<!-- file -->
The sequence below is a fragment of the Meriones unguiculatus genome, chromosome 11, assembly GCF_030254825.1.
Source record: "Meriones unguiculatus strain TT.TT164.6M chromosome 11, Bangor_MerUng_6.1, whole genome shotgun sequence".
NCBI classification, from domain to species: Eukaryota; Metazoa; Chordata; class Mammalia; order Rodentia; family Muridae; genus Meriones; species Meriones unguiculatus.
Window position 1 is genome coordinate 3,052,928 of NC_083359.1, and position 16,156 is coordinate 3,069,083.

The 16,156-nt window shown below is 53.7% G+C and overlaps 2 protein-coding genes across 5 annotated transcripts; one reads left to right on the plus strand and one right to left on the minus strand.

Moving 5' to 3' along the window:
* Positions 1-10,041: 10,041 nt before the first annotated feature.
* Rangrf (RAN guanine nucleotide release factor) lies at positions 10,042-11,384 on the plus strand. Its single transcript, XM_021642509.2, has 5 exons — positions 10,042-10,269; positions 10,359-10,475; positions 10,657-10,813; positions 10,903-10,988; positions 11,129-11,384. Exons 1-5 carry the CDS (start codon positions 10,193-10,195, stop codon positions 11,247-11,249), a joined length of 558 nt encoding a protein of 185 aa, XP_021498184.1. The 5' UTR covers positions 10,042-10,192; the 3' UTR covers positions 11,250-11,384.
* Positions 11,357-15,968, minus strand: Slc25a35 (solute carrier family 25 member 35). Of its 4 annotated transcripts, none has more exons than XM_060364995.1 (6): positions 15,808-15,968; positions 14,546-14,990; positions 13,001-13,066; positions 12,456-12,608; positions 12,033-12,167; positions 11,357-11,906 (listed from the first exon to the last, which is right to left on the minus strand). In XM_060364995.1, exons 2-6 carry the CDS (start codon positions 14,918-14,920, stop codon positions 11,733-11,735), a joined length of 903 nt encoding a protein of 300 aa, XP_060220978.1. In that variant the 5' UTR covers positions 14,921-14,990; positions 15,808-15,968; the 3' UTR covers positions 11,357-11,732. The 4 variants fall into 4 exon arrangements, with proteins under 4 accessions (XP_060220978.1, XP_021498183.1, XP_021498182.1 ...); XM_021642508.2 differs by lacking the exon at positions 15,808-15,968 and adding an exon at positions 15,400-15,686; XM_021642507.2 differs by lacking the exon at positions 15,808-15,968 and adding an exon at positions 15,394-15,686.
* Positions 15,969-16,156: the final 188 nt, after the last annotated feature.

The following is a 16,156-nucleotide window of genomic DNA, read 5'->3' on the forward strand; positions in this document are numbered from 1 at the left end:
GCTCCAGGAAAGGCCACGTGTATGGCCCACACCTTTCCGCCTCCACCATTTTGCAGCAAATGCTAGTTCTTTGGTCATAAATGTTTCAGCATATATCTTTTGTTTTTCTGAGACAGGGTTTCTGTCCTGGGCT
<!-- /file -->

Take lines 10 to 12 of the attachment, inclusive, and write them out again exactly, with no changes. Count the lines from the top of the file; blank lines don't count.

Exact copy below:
* Positions 15,969-16,156: the final 188 nt, after the last annotated feature.

The following is a 16,156-nucleotide window of genomic DNA, read 5'->3' on the forward strand; positions in this document are numbered from 1 at the left end:
GCTCCAGGAAAGGCCACGTGTATGGCCCACACCTTTCCGCCTCCACCATTTTGCAGCAAATGCTAGTTCTTTGGTCATAAATGTTTCAGCATATATCTTTTGTTTTTCTGAGACAGGGTTTCTGTCCTGGGCT